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COVID-19 Vaccines for Ages 5–11: Process of Vaccine Approval

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Widespread vaccination against COVID-19 is paramount in preventing the continued spread of the novel coronavirus. Up until now, some 28 million Americans were ineligible for vaccination—specifically, elementary school-aged children. 

Now, kids between the ages of 5 and 11 can receive an emergency child-appropriate dose of the COVID-19 vaccine to protect them from SARS-CoV-2 infection and help reduce community transmission. 

Recommendations for Pediatric Populations 

In a critical effort to ensure access to safe vaccines for pediatric populations, the Food and Drug Administration (FDA) recently approved the Pfizer-BioNTech COVID-19 vaccine for emergency use in elementary school-aged children. The CDC Advisory Committee on Immunization Practices, the central authority on vaccine recommendations, subsequently endorsed Pfizer’s pediatric COVID-19 vaccine on November 2, 2021. 

The formal recommendation states that children aged 5 through 11 years can receive a separate vaccine formulation that is one-third the dosage received by adults and adolescents. The pediatric vaccine will be administered as two doses given three weeks apart. In addition, the vaccine will be injected using a smaller needle. This recommendation comes following a systematic review of data produced by clinical research teams and ensuing clinical trials. 

The Process of Developing Pediatric Vaccines 

Research is the first step in vaccine development. In the case of COVID-19, development dovetails years of past research and lab efforts to produce vaccines targeting related coronaviruses, like those behind Severe Acute Respiratory Syndrome (SARS) and the Middle East Respiratory Syndrome (MERS). The ability to utilize accepted knowledge has helped speed up the development of current COVID-19 vaccines. 

For pediatric vaccines, scientists must scale down the dosage appropriately. This is done according to age rather than weight as vaccines work by introducing antigens (benign bits of virus) that allow a memory immune response to form. Children’s developing immune systems are more robust than adults, and lower vaccine doses are effective in mounting an immune response against a specific virus. 

Clinical Trial Data Supporting the Recommendation 

Vaccine approvals do not move forward without assurances that it is safe and effective. After initial development, vaccines undergo a series of clinical trials in which the vaccine formulation is tested among a group of patients. These studies are used to produce data in support of the safety and efficacy of a vaccine, to compare outcomes with non-vaccinated populations, and to gain insight into possible adverse effects.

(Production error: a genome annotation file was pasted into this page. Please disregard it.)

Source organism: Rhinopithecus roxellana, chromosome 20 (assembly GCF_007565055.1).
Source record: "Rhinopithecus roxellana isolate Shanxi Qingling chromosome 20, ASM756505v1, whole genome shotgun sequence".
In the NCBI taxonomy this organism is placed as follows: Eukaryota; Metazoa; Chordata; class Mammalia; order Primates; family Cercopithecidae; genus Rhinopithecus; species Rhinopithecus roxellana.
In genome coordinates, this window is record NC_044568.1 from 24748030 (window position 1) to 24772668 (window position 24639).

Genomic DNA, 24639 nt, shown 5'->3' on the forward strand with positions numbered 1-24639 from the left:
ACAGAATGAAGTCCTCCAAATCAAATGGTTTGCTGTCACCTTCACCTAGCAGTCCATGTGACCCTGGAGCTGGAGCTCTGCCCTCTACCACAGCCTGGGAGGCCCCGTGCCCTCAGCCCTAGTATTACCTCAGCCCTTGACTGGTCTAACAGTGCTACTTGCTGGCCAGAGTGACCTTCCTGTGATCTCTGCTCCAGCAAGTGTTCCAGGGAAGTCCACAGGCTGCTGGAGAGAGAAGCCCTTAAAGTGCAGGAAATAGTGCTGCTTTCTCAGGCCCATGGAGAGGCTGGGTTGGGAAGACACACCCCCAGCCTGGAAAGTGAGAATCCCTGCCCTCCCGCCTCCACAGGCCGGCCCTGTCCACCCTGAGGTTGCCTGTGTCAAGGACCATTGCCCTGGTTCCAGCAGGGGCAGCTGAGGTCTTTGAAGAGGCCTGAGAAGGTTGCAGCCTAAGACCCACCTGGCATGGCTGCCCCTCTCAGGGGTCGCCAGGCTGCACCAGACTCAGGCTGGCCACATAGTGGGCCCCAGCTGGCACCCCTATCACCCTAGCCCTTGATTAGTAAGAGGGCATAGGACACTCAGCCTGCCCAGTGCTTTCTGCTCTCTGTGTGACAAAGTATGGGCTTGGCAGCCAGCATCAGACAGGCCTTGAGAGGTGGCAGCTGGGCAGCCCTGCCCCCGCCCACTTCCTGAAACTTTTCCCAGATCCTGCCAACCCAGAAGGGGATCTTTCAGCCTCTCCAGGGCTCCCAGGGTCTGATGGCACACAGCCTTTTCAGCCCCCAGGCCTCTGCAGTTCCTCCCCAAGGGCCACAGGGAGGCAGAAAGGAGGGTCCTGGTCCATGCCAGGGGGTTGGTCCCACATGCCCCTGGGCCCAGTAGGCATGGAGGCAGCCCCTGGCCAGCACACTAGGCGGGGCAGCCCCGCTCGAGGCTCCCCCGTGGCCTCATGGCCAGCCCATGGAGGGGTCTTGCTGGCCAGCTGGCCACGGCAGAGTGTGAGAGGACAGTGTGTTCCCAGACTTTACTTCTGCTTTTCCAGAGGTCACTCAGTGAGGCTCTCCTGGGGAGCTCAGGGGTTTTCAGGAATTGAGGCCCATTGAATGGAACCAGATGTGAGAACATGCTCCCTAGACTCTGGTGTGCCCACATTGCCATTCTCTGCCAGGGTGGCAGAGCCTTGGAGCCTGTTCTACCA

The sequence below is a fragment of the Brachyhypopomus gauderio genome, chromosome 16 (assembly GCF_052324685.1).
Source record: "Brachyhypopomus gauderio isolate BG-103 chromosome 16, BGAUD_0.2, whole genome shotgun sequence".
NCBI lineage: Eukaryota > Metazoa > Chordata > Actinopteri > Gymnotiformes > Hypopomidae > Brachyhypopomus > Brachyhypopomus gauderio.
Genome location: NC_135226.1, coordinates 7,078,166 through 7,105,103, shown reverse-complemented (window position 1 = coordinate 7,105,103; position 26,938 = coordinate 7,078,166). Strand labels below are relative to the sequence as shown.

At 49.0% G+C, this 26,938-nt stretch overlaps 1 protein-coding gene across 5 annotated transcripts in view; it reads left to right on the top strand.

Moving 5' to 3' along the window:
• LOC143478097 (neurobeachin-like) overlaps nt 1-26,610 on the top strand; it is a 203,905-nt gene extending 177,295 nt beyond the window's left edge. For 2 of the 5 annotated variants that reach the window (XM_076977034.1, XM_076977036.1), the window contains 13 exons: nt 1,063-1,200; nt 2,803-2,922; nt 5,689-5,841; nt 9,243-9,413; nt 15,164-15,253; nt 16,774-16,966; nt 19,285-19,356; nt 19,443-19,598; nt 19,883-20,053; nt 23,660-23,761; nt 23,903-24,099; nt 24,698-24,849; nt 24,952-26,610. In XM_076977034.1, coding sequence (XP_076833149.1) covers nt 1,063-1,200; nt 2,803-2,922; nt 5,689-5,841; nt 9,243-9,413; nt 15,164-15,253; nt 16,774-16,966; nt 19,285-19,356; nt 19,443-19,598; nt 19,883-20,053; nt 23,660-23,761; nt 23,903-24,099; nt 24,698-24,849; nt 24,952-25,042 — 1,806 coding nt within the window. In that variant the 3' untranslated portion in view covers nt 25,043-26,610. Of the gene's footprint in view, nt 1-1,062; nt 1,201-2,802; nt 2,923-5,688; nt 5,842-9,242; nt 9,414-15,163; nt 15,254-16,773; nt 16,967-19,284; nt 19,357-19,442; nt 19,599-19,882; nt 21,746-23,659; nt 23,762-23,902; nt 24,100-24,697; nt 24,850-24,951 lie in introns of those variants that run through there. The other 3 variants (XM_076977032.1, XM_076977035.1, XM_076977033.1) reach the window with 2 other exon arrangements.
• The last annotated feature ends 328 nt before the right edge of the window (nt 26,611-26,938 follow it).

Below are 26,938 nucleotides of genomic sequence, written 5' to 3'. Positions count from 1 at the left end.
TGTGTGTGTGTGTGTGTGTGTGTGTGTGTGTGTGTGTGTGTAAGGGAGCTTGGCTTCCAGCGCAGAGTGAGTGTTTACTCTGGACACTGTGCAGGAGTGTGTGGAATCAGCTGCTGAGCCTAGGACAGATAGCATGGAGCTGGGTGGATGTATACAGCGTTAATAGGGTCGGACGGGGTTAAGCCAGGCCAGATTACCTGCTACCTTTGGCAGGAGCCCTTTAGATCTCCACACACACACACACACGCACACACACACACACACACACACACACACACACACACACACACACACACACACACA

In a large-scale phase II/III clinical trial, FDA scientists found that Pfizer’s pediatric vaccine was effective against COVID-19 in more than 90 percent of children aged 5 through 11 years. The study also found the pediatric vaccine very safe: side-effects were mild to moderate and most commonly included fatigue, headache, fever, or injection site pain—all of which resolved in a day or two. Serious events were uncommon (and occurred with the same frequency as in the unvaccinated group). 

National Rollout of Pediatric Vaccination 

Parents can expect the national approach to vaccinating 5- to 11-year-olds to shift from prior vaccination efforts. Rather than roll out vaccines across a range of public locations, vaccine efforts will concentrate on pediatric offices, hospitals, and community health centers. 

This is based on data showing parental preferences to have their children vaccinated by trusted care providers whom they are familiar with and who are trusted messengers of vaccine information. In fact, your child can get the pediatric COVID-19 vaccine at the same time as other vaccines, like the flu shot. 

How to Talk to Your Children About the Vaccine 

Children are typically scared of getting shots, and information surrounding COVID-19 vaccines can be complicated and often misinformed. Don’t be afraid to talk to kids about the COVID-19 vaccine—start by asking them what they’ve heard and take their fears seriously. Answer questions as honestly as possible and enlist a trusted adult like a teacher or pediatrician to help explain how the vaccine offers protection. 

It is important to engage with children on their level, and UNICEF provides useful tips on how to talk about the vaccine with elementary school-aged children. For the youngest patients, Sesame Street (in close partnership with the CDC) recently launched several public service announcements to spotlight the benefits associated with getting a COVID-19 vaccine, building hope for sunny days ahead. 

Research and materials for this article were compiled, written, and distributed on behalf of the National Public Health Information Coalition. The views and opinions expressed in this blog are those of the various authors and do not necessarily reflect the official policy or position of the National Public Health Information Coalition or its members. 


  1. https://www.cdc.gov/vaccines/covid-19/planning/children.html#covid19-vax-recommendations
  2. https://publications.aap.org/aapnews/news/17965?autologincheck=redirected
  3. https://www.cdc.gov/mmwr/volumes/70/wr/mm7045e1.htm
  4. https://www.kff.org/coronavirus-covid-19/issue-brief/vaccinating-children-ages-5-11-policy-considerations-for-covid-19-vaccine-rollout/
  5. https://www.sesameworkshop.org/press-room/press-releases/sesame-workshop-ad-council-covid-collaborative-and-cdc-launch-new-psas
  6. https://getvaccineanswers.org

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